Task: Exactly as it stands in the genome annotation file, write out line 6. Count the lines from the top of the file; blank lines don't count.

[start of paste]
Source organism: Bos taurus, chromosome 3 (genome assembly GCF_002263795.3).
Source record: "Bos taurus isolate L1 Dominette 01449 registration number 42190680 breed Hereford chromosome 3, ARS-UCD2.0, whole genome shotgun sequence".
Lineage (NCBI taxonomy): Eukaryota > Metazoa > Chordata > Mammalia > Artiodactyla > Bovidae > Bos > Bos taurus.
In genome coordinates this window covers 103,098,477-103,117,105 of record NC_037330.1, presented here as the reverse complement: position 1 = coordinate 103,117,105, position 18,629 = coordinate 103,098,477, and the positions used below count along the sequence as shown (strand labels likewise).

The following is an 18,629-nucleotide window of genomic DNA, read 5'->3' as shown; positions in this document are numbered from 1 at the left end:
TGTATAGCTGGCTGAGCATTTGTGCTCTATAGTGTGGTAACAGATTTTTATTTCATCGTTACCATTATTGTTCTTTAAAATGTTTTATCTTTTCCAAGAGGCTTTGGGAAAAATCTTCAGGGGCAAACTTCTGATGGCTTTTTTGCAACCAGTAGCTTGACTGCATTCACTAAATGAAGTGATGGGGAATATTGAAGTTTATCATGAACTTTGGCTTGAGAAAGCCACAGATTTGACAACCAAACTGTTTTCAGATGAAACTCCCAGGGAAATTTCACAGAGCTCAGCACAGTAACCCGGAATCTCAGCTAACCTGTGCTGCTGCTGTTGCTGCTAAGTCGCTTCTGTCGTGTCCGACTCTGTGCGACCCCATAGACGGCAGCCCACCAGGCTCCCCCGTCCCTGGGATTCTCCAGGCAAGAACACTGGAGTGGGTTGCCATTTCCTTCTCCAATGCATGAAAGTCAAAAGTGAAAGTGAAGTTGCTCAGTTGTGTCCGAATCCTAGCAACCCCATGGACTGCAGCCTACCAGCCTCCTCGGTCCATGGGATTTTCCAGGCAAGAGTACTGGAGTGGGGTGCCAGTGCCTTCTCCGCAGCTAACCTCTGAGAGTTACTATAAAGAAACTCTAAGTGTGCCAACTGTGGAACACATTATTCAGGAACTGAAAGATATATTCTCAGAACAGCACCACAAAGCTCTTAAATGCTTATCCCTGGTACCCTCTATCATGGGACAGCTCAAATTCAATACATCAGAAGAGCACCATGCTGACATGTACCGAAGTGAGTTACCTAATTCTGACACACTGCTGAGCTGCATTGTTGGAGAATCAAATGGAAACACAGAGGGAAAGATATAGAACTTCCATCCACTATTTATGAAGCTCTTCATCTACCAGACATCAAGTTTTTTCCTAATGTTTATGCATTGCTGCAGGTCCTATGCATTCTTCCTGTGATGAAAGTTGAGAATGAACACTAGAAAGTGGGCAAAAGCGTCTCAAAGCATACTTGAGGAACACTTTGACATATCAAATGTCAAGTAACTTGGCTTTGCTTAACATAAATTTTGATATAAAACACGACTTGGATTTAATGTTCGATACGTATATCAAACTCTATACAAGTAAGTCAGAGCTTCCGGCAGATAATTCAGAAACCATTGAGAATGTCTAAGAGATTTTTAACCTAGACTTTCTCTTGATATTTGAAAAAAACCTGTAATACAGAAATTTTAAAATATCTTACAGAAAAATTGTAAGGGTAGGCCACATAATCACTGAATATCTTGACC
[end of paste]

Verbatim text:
TGTATAGCTGGCTGAGCATTTGTGCTCTATAGTGTGGTAACAGATTTTTATTTCATCGTTACCATTATTGTTCTTTAAAATGTTTTATCTTTTCCAAGAGGCTTTGGGAAAAATCTTCAGGGGCAAACTTCTGATGGCTTTTTTGCAACCAGTAGCTTGACTGCATTCACTAAATGAAGTGATGGGGAATATTGAAGTTTATCATGAACTTTGGCTTGAGAAAGCCACAGATTTGACAACCAAACTGTTTTCAGATGAAACTCCCAGGGAAATTTCACAGAGCTCAGCACAGTAACCCGGAATCTCAGCTAACCTGTGCTGCTGCTGTTGCTGCTAAGTCGCTTCTGTCGTGTCCGACTCTGTGCGACCCCATAGACGGCAGCCCACCAGGCTCCCCCGTCCCTGGGATTCTCCAGGCAAGAACACTGGAGTGGGTTGCCATTTCCTTCTCCAATGCATGAAAGTCAAAAGTGAAAGTGAAGTTGCTCAGTTGTGTCCGAATCCTAGCAACCCCATGGACTGCAGCCTACCAGCCTCCTCGGTCCATGGGATTTTCCAGGCAAGAGTACTGGAGTGGGGTGCCAGTGCCTTCTCCGCAGCTAACCTCTGAGAGTTACTATAAAGAAACTCTAAGTGTGCCAACTGTGGAACACATTATTCAGGAACTGAAAGATATATTCTCAGAACAGCACCACAAAGCTCTTAAATGCTTATCCCTGGTACCCTCTATCATGGGACAGCTCAAATTCAATACATCAGAAGAGCACCATGCTGACATGTACCGAAGTGAGTTACCTAATTCTGACACACTGCTGAGCTGCATTGTTGGAGAATCAAATGGAAACACAGAGGGAAAGATATAGAACTTCCATCCACTATTTATGAAGCTCTTCATCTACCAGACATCAAGTTTTTTCCTAATGTTTATGCATTGCTGCAGGTCCTATGCATTCTTCCTGTGATGAAAGTTGAGAATGAACACTAGAAAGTGGGCAAAAGCGTCTCAAAGCATACTTGAGGAACACTTTGACATATCAAATGTCAAGTAACTTGGCTTTGCTTAACATAAATTTTGATATAAAACACGACTTGGATTTAATGTTCGATACGTATATCAAACTCTATACAAGTAAGTCAGAGCTTCCGGCAGATAATTCAGAAACCATTGAGAATGTCTAAGAGATTTTTAACCTAGACTTTCTCTTGATATTTGAAAAAAACCTGTAATACAGAAATTTTAAAATATCTTACAGAAAAATTGTAAGGGTAGGCCACATAATCACTGAATATCTTGACC